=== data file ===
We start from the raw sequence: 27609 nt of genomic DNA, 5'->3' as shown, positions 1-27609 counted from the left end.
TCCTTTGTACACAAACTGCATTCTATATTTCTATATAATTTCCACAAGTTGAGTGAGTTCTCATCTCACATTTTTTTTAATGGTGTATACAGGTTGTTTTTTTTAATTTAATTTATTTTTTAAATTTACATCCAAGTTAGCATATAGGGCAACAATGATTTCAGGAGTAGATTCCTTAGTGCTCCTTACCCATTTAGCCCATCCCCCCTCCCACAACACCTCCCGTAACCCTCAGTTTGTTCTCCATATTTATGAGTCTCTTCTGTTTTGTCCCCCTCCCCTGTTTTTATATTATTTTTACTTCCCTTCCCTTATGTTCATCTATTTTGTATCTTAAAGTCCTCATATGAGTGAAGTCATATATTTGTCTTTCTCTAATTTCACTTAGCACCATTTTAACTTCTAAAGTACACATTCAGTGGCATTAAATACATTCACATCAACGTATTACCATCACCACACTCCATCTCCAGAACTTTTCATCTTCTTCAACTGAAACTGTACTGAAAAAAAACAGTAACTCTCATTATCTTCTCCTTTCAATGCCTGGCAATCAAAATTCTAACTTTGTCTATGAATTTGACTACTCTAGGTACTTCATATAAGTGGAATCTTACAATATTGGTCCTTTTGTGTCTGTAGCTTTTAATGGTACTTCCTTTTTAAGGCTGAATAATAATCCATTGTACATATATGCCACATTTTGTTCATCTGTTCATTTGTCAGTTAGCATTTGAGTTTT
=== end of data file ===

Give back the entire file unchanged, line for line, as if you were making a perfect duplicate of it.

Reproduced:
We start from the raw sequence: 27609 nt of genomic DNA, 5'->3' as shown, positions 1-27609 counted from the left end.
TCCTTTGTACACAAACTGCATTCTATATTTCTATATAATTTCCACAAGTTGAGTGAGTTCTCATCTCACATTTTTTTTAATGGTGTATACAGGTTGTTTTTTTTAATTTAATTTATTTTTTAAATTTACATCCAAGTTAGCATATAGGGCAACAATGATTTCAGGAGTAGATTCCTTAGTGCTCCTTACCCATTTAGCCCATCCCCCCTCCCACAACACCTCCCGTAACCCTCAGTTTGTTCTCCATATTTATGAGTCTCTTCTGTTTTGTCCCCCTCCCCTGTTTTTATATTATTTTTACTTCCCTTCCCTTATGTTCATCTATTTTGTATCTTAAAGTCCTCATATGAGTGAAGTCATATATTTGTCTTTCTCTAATTTCACTTAGCACCATTTTAACTTCTAAAGTACACATTCAGTGGCATTAAATACATTCACATCAACGTATTACCATCACCACACTCCATCTCCAGAACTTTTCATCTTCTTCAACTGAAACTGTACTGAAAAAAAACAGTAACTCTCATTATCTTCTCCTTTCAATGCCTGGCAATCAAAATTCTAACTTTGTCTATGAATTTGACTACTCTAGGTACTTCATATAAGTGGAATCTTACAATATTGGTCCTTTTGTGTCTGTAGCTTTTAATGGTACTTCCTTTTTAAGGCTGAATAATAATCCATTGTACATATATGCCACATTTTGTTCATCTGTTCATTTGTCAGTTAGCATTTGAGTTTT